Reversible binding of kynurenine to lens proteins: potential protection by glutathione in young lenses

Research output: Contribution to journalJournal articleResearchpeer-review

Standard

Reversible binding of kynurenine to lens proteins : potential protection by glutathione in young lenses. / Parker, Nicole R; Korlimbinis, Anastasia; Jamie, Joanne F; Davies, Michael Jonathan; Truscott, Roger J W.

In: Investigative Ophthalmology & Visual Science, Vol. 48, No. 8, 08.2007, p. 3705-13.

Research output: Contribution to journalJournal articleResearchpeer-review

Harvard

Parker, NR, Korlimbinis, A, Jamie, JF, Davies, MJ & Truscott, RJW 2007, 'Reversible binding of kynurenine to lens proteins: potential protection by glutathione in young lenses', Investigative Ophthalmology & Visual Science, vol. 48, no. 8, pp. 3705-13. https://doi.org/10.1167/iovs.06-1061

APA

Parker, N. R., Korlimbinis, A., Jamie, J. F., Davies, M. J., & Truscott, R. J. W. (2007). Reversible binding of kynurenine to lens proteins: potential protection by glutathione in young lenses. Investigative Ophthalmology & Visual Science, 48(8), 3705-13. https://doi.org/10.1167/iovs.06-1061

Vancouver

Parker NR, Korlimbinis A, Jamie JF, Davies MJ, Truscott RJW. Reversible binding of kynurenine to lens proteins: potential protection by glutathione in young lenses. Investigative Ophthalmology & Visual Science. 2007 Aug;48(8):3705-13. https://doi.org/10.1167/iovs.06-1061

Author

Parker, Nicole R ; Korlimbinis, Anastasia ; Jamie, Joanne F ; Davies, Michael Jonathan ; Truscott, Roger J W. / Reversible binding of kynurenine to lens proteins : potential protection by glutathione in young lenses. In: Investigative Ophthalmology & Visual Science. 2007 ; Vol. 48, No. 8. pp. 3705-13.

Bibtex

@article{58bb8c903d6d414caed143ae2fb9467a,
title = "Reversible binding of kynurenine to lens proteins: potential protection by glutathione in young lenses",
abstract = "PURPOSE: Human ultraviolet light (UV) filters, such as kynurenine (Kyn), readily deaminate to reactive unsaturated ketones that covalently modify proteins in older human lenses. The aim of this study was to examine in vitro rates of formation and decomposition of the three major Kyn-amino acid adducts and possible consequences for the lens.METHODS: The t-Boc-protected Kyn-His, Kyn-Lys, and Kyn-Cys adducts and Kyn-Cys were synthesized from the corresponding amino acids and Kyn. Calf lens proteins were modified with Kyn by incubation at pH 7. Stability and competition studies of the adducts were conducted under physiological conditions. Kyn-amino acids and their decomposition products were quantified using HPLC.RESULTS: At physiological pH, Kyn-Cys adducts formed more rapidly than either Lys or His adducts, but they also decomposed readily. By contrast, His adducts were stable. Cysteine (Cys) residues in beta-crystallins were major sites of modification. The Kyn moiety, initially bound to Cys residues, was found to transfer to other amino acids. Glutathione promoted the breakdown of Kyn-Cys.CONCLUSIONS: These data may help explain why proteins in young lenses are not modified by UV filters in situ. The initial phase of the modification of proteins in the human lens by UV filters may be a dynamic process. In lenses, Cys residues of crystallins modify preferentially, but these adducts also decompose to release deaminated Kyn. This can then potentially react with other amino acids. Glutathione, which is present in high concentrations in the lenses of young people, may play a vital role in keeping proteins free from modification by intercepting reactive deaminated kynurenines formed by the spontaneous breakdown of free UV filters, promoting the decomposition of Kyn-Cys residues, and sequestering the unsaturated ketones once they are released from modified proteins.",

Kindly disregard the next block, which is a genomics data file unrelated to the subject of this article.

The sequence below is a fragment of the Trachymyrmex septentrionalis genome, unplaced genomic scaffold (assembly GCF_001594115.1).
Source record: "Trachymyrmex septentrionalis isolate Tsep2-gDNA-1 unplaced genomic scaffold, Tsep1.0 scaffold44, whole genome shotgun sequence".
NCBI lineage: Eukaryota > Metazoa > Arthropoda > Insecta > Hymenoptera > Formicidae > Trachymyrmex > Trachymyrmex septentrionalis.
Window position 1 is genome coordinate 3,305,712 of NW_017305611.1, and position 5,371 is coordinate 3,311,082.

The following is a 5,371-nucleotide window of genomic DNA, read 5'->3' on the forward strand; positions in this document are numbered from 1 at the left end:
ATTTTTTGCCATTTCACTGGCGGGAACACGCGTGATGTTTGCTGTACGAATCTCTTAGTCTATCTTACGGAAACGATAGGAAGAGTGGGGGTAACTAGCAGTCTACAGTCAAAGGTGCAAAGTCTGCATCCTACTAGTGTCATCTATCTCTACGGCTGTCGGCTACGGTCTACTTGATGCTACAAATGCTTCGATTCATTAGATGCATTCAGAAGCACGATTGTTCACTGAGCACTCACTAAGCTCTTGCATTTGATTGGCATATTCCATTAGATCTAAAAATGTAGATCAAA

keywords = "Aging, Animals, Binding, Competitive, Cattle, Crystallins, Cysteine, Glutathione, Histidine, Hydrogen-Ion Concentration, In Vitro Techniques, Ketones, Kynurenine, Lens, Crystalline, Protein Processing, Post-Translational, Ultraviolet Rays",
author = "Parker, {Nicole R} and Anastasia Korlimbinis and Jamie, {Joanne F} and Davies, {Michael Jonathan} and Truscott, {Roger J W}",
year = "2007",
month = "8",
doi = "10.1167/iovs.06-1061",
language = "English",
volume = "48",
pages = "3705--13",
journal = "Investigative Ophthalmology & Visual Science",
issn = "0146-0404",
publisher = "Association for Research in Vision and Ophthalmology",
number = "8",

}

RIS

TY - JOUR

T1 - Reversible binding of kynurenine to lens proteins